Dodson praises 'people's reconciliation movement'
By Jenny Long
SYDNEY — Around 300 people gathered on a cold and rainy night on July 14 in Sydney's eastern suburbs to hear Pat Dodson speak about the meaning and process of reconciliation. The meeting was jointly organised by Australians for Native Title and Reconciliation (ANTaR) and the Eastern Suburbs Organisation for Reconciling Australia.
Peter O'Brien from ANTaR outlined ANTaR's current project — the nation-wide consultation on the document of reconciliation from the Council for Aboriginal Reconciliation (CAR). ANTaR will be organising meetings around the country on the document.
Dodson paid tribute to groups like ANTaR, describing them as a "people's movement". Because they had tried to stand up for the right thing, he said, they have been vilified by vested interests, bigots and racists.
Decent Australians, Dodson said, had the right to know the truth about Australian history, which was sadly lacking in the federal government's scare campaign against native title and its insulting indifference to the stolen generations inquiry's finding that the taking of Aboriginal children amounted to genocide.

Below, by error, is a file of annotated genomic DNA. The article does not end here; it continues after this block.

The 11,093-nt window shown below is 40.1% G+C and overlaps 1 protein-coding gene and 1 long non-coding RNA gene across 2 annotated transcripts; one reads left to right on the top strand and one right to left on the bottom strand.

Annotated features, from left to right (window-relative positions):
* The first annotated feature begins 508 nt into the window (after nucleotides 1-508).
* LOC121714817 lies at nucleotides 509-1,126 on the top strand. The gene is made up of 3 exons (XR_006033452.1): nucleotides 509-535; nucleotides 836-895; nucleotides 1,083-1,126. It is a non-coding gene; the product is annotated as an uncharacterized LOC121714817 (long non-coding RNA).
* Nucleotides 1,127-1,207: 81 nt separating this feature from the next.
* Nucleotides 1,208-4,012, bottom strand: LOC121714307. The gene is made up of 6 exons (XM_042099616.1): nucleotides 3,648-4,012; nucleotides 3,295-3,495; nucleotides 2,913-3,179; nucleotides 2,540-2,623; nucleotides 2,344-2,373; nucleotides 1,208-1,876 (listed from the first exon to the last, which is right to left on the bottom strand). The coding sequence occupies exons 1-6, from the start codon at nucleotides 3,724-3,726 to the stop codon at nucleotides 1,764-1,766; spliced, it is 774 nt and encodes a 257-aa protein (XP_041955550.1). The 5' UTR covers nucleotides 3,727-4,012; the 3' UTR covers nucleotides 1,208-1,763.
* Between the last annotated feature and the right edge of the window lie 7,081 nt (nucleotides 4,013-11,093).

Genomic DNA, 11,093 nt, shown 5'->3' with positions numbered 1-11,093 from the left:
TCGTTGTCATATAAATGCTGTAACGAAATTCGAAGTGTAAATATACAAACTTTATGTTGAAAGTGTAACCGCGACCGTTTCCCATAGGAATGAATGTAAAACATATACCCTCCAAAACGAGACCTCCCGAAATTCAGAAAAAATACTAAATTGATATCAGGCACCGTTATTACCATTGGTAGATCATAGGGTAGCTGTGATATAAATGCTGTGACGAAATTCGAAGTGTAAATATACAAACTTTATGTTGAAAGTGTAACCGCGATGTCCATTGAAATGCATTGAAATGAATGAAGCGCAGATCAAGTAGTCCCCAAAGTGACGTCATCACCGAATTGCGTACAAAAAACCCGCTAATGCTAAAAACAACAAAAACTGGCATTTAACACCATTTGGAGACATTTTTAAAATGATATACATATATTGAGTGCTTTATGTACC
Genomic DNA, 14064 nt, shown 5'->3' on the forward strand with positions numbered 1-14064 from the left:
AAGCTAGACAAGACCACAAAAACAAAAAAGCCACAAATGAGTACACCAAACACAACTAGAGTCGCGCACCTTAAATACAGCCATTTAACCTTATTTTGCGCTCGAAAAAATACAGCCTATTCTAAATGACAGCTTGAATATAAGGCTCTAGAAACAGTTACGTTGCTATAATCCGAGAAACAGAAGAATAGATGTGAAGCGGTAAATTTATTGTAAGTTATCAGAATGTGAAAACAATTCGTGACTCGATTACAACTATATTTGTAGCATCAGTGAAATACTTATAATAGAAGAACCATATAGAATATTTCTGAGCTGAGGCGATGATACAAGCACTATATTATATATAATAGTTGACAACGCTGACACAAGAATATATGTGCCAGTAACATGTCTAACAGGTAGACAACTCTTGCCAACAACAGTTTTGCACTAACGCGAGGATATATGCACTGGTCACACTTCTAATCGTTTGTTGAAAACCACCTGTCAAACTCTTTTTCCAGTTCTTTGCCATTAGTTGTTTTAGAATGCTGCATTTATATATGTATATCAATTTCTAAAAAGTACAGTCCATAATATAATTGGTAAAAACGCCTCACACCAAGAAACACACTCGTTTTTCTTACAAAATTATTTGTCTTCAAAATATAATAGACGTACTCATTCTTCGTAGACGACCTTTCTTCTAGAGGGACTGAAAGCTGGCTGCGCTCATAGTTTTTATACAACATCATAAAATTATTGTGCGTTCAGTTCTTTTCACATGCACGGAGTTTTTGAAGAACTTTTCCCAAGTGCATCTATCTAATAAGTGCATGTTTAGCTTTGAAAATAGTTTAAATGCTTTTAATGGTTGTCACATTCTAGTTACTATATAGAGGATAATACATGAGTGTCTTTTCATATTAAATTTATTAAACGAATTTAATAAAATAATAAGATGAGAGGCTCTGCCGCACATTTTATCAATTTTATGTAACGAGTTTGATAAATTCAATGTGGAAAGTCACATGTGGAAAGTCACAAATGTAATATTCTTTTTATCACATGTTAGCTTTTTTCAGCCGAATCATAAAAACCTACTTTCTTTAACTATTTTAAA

Dodson said the important thing now was to maximise the opportunities offered by CAR to scrutinise the range — personal to systemic — of inequalities in Australia. The document need not be long and complicated, he said, but should pay attention to a political solution to the problem by breaking the idea that white Australia can't have agreements with indigenous people.
Responding to a question about dealing with vested interests opposing land rights and native title, Dodson said a conciliatory approach was needed and only negotiation could solve the differences between the movement and industries like mining which have a long history of hostility to land rights.